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For a Few Dollars More - Blu-ray Review

For a Few Dollars More

5 Stars Filmed in 1965, For A Few Dollars More reunites Director Sergio Leone, Composer Ennio Morricone, Italian star Gian Maria Volontè, and Hollywood icon Clint Eastwood as The Man With No Name for a continuation of Leone’s wholly original take on the American west.  Not just merely just a sequel to 1964’s international smash A Fistful of Dollars, Leone’s For A Few Dollars More takes the territory and thematic quality of the first and expands it in wild ways courtesy of his own developing process of wicked editing.

Thrown into the mix of Leone’s own recipe for a classic Western is another American actor, Lee Van Cleef as Colonel Douglas Mortimer.  Van Cleef, originally billed as The Man in Black, plays a bounty hunter after “El Indio” (played by Volontè), yet discovers that his target has its own competition: Eastwood.  While the Colonel has his fierce mind hellbent on revenge, considering the musical pocketwatch Indio plays for his victims before gunning them down came from his own sister (Rosemary Davis), it is The Man With No Name (Manco) who must be closely watched at all times.  Deciding a team-up is the best way to proceed with offing Indio and his gang, the two bounty hunters join together long enough to know their desire to kill comes from two completely different areas of the human psyche.

One of the most powerful sequences from the film contains an editing cut flipping back and forth from Indio’s laughing at his escape from prison and the illustration used for his wanted poster.  This sequence, following the duel that opens the film, showcases Leone’s new love: editing.  Gone are the slow motion touches of A Fistful of Dollars.  With For A Few Dollars More, Leone advances to the nuances of editing and, as evident by this back-and-forth cutting, is not afraid to take risks.  As a result, one would be very hard pressed to find a soured sequence for the entire film.

Using the incomparable Morricone to provide the film’s sonic soundscape and main structure (the pocketwatch theme), For A Few Dollars More thunderously alsi builds its epic tension from the artistry of the score.  This seamless merging of original music with film is probably the most effective use of music to pictures.  While Leone would continue to use Morricone to score his films, the score for second film of the trilogy remains superior for its initial embodiment of the narrative’s theme.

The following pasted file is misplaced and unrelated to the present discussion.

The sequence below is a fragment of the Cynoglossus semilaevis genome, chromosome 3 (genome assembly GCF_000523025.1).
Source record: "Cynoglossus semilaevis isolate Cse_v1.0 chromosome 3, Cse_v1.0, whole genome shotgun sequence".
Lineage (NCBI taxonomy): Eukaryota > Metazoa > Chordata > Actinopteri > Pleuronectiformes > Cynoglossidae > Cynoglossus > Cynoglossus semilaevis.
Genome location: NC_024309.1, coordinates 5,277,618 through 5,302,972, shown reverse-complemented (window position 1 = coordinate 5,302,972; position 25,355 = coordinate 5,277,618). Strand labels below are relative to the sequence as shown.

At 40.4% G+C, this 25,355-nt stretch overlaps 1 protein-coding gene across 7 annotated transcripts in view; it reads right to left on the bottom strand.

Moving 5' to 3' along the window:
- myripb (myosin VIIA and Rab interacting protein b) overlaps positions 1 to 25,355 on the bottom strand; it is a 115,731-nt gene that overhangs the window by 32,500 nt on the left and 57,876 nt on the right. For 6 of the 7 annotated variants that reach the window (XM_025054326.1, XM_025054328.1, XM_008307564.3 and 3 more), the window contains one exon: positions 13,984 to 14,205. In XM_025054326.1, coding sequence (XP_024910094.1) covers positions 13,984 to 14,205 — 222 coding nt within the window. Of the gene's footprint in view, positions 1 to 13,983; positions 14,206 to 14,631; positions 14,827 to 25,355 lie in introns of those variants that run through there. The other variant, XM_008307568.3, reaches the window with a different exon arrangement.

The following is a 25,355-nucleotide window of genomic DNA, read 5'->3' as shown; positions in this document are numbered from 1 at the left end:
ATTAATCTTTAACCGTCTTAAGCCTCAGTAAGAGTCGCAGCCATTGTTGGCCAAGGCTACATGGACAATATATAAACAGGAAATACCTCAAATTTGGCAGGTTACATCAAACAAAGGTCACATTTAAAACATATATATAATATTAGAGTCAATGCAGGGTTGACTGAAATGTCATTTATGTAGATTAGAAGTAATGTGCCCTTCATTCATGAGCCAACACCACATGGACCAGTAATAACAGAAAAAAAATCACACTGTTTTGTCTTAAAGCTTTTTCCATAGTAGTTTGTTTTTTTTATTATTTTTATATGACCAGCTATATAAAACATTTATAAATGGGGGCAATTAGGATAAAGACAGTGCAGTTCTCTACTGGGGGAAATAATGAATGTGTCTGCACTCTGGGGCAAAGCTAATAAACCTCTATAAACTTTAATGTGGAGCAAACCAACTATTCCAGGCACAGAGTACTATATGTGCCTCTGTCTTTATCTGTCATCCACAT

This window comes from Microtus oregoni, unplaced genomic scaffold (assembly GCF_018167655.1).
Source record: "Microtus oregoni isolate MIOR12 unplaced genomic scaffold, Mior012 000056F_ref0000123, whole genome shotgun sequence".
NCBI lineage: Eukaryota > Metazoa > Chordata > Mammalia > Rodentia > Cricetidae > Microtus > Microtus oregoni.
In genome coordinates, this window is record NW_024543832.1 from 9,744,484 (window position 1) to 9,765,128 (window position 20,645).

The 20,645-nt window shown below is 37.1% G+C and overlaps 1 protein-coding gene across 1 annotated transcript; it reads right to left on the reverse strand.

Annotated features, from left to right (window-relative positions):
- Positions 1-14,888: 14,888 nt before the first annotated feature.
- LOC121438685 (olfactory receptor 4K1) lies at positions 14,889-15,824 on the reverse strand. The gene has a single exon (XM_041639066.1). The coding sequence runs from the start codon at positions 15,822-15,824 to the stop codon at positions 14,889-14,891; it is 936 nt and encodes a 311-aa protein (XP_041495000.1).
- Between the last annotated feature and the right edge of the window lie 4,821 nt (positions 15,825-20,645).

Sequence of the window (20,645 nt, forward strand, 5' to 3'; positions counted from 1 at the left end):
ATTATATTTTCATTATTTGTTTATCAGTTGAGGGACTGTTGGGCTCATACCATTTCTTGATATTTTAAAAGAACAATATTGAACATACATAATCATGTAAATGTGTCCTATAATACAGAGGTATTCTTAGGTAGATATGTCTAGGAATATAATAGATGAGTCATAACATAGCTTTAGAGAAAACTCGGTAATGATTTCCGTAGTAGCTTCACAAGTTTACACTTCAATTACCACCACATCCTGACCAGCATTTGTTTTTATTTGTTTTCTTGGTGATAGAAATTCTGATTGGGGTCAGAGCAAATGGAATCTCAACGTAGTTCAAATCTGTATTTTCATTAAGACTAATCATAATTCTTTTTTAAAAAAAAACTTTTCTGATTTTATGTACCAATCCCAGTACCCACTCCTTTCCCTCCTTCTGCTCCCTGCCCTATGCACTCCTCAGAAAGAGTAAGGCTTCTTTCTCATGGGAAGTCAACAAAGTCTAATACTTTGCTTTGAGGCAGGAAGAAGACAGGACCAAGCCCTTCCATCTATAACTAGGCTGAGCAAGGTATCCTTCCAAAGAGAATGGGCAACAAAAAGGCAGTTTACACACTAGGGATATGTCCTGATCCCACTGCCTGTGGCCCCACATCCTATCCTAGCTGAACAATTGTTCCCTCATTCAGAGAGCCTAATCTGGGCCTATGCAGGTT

Even the cast improves this time out; there is a marked confidence in their performances – especially Eastwood (who would only do one more of Leone’s Spaghetti Westerns) and Van Cleef, whose steely cat-like eyes practically pierce the screen with unusual intensity.  Knowing what Leone is after (even though he had yet to see an English-dubbed version of the original film), Eastwood turns down the cool factor and plays everything to a minimum – even his swagger.  He lets the overall peaks and valleys of the picture speak on their own and, in doing so, takes knowing command of the action in the most badass way possible: he doesn’t look when he kills.  He doesn’t have to.

Even though Leone’s finest work is still 2 years away, For A Few Dollars More is hardly practice shooting.  This is a marked improvement over the first feature.  Its proud and confident frames feel more tonally complex and edgily choreographed throughout, making for an interesting viewing experience.  The end result is a work of pure genius that is more complex, more mature, and more visually striking than its predecessor.  In the entire history of Hollywood, there simply aren’t that many sequels that can claim that level of success.

Component Grades
5 Stars
5 Stars
DVD Experience
5 Stars


Blu-ray Details:

Available on Blu-ray - May 11, 2010
Screen Formats: 2.35:1
: English SDH, German, French, Spanish, Italian, Portuguese, Chinese (Simplified), Korean, Thai
English: DTS-HD Master Audio 5.1; English: Dolby Digital Mono; German: DTS 5.1
Discs: 50GB Blu-ray Disc; Single disc (1 BD)

Wow, does this film ever look amazing on Blu-Ray.  The colors are sharper, more saturated and pure than ever before.  This is a very warm transfer and, as viewed after A Fistful of Dollars, one can definitely see the difference.  Only a few scenes suffer from the fate of film scratches and dust, but this is entirely forgivable considering the treatment of the film with this release.


Commentary Track Commentary with Film Historian Christopher Frayling: Another informative track from Frayling, Leone’s biographer.


  • The Christopher Frayling Archives (19:02): Again, Frayling shows off posters, documents, and scripts, telling the stories behind them.
  • A New Standard - Frayling on For A Few Dollars More (20:14): Frayling discusses Leone's emerging confidence as a director.
  • Back For More - Clint Eastwood Remembers For A Few Dollars More (7:08): Another featurette with Eastwood from an interview in 2002.
  • Tre Voci - For A Few Dollars More (11:05):  Alberto Grimaldi, Sergio Donati, and Mickey Knox and their contributions to the film.
  • For A Few Dollars More - The Original American Release Version (5:18):  For the film's 1965 U.S. release, United Artists trimmed three scenes to conform with the "Man With No Name" marketing.  This is that story.
  • Location Comparisons (12:16): More comparisons between locations.
  • 12 Radio Spots (7:36): Vintage radio spots over production stills.

Theatrical Trailer 1 (2:29)

Theatrical Trailer 2 (3:44)


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